Type 2 diabetes and obesity impair kidney function. Researchers have examined their respective contributions to urinary albumin excretion ( UAE ) and glomerular filtration rate ( GFR ) in patients with type 2 diabetes and morbid obesity.
Cross-sectional, monocentric study of kidney function in patients with type 2 diabetes classified into four body mass index ( BMI ) stages: non-obese ( less than 25kg/m2, n=157 ); overweight ( 25 to less than 30, n=311 ); obesity ( 30 to less than 40, n=310 ); and morbid obesity ( greater than or equal to 40, n=77 ), with 84 similarly staged controls without diabetes.
UAE classes were defined as normal ( less than 30mcg/mg creatinine ), microalbuminuria ( 30-299 ), or macroalbuminuria ( greater than or equal to 300 ) from 3 consecutive urine samples.
GFR was measured by 51Cr EDTA plasma disappearance ( adjusted and unadjusted to 1.73m2 body surface area, as obesity increases body surface ).
Participants with type 2 diabetes had same age, diabetes duration, and HbA1c across BMI stages.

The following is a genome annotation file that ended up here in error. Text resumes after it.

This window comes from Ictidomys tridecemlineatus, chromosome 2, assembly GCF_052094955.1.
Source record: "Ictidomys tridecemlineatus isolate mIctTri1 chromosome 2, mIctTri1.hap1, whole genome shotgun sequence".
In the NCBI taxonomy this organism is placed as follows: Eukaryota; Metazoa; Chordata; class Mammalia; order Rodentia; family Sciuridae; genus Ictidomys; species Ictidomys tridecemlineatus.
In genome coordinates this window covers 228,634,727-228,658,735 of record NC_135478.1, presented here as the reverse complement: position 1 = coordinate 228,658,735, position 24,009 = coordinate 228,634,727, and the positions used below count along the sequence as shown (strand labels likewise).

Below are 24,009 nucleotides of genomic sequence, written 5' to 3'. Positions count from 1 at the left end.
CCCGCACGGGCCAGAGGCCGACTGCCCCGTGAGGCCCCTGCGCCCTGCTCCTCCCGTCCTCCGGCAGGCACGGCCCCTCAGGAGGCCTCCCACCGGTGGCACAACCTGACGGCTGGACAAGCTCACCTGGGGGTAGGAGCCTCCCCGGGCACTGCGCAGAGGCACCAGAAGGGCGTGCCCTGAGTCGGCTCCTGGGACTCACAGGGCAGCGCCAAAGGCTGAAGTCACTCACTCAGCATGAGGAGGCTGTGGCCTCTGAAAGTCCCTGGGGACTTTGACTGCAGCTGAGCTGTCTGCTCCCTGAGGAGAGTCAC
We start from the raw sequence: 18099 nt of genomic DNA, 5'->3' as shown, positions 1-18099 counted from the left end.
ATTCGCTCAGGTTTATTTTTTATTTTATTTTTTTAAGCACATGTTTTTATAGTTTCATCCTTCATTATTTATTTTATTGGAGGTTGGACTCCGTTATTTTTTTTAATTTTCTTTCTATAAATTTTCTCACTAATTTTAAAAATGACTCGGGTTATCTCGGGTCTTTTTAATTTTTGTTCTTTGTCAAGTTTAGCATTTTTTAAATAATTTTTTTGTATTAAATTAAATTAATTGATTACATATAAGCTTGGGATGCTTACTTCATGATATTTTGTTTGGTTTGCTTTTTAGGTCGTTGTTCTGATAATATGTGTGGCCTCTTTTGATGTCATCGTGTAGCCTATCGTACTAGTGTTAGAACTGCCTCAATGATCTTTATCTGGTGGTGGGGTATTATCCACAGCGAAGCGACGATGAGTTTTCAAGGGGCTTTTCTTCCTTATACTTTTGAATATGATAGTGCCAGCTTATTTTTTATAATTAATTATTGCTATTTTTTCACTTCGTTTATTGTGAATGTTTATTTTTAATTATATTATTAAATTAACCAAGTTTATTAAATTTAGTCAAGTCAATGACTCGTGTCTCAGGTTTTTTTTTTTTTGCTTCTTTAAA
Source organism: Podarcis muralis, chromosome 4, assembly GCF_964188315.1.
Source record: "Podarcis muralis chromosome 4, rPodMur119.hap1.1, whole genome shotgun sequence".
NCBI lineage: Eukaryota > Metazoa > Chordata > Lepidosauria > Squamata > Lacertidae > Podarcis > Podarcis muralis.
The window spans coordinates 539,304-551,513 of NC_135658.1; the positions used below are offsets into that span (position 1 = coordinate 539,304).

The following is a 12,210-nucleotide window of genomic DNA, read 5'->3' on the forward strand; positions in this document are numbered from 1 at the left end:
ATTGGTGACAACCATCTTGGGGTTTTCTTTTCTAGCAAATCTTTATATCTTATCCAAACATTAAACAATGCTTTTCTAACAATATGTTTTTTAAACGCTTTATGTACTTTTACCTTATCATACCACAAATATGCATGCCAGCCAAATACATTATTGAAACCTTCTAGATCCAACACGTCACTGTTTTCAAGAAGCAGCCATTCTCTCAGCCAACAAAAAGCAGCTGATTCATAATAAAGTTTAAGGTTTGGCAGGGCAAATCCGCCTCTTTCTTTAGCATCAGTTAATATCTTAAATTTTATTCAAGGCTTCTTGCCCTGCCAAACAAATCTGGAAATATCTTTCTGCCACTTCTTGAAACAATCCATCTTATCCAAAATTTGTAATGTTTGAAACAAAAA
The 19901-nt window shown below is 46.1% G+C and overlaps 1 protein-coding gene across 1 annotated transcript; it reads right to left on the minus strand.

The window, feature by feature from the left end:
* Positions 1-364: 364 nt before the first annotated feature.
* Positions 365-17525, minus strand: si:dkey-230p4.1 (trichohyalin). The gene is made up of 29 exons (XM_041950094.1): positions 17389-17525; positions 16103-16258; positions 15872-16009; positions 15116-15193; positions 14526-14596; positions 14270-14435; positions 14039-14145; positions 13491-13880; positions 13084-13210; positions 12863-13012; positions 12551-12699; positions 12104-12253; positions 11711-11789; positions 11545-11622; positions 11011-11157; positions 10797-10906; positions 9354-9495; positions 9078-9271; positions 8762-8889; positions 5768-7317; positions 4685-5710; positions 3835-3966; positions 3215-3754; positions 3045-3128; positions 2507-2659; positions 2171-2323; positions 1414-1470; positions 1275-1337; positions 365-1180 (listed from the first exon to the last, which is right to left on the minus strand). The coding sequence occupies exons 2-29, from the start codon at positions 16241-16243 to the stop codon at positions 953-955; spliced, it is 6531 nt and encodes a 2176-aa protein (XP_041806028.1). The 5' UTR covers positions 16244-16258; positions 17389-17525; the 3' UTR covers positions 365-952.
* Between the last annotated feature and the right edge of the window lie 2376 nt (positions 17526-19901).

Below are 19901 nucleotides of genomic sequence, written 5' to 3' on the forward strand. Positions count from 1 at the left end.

UAE was higher in participants with type 2 diabetes ( p less than 0.0001 ), and increased with obesity stages ( p less than 0.0001 ).
After adjustment for age, sex, systolic blood pressure and type 2 diabetes status, morbid obesity was associated with a risk of microalbuminuria (odds ratio, OR=1.99, 95% CI 1.35-2.98, p=0.0007 ) and macroalbuminuria ( OR=2.33, 95% CI 1.25-4.22, p=0.006 ).
The body surface adjusted GFR was lower in patients with type 2 diabetes than in controls ( p less than 0.0001 ), and declined with obesity stages, contrary to controls.
An interaction of diabetes and obesity was seen with unadjusted GFR values ( p=0.002 ).
In conclusion, morbid obesity interacts with type 2 diabetes to aggravate UAE and GFR. Treatment strategies should focus on both conditions to protect kidney function in these patients. ( Xagena )
Belhatem N et al, Diabetes Res Clin Pract 2015; Epub ahead of print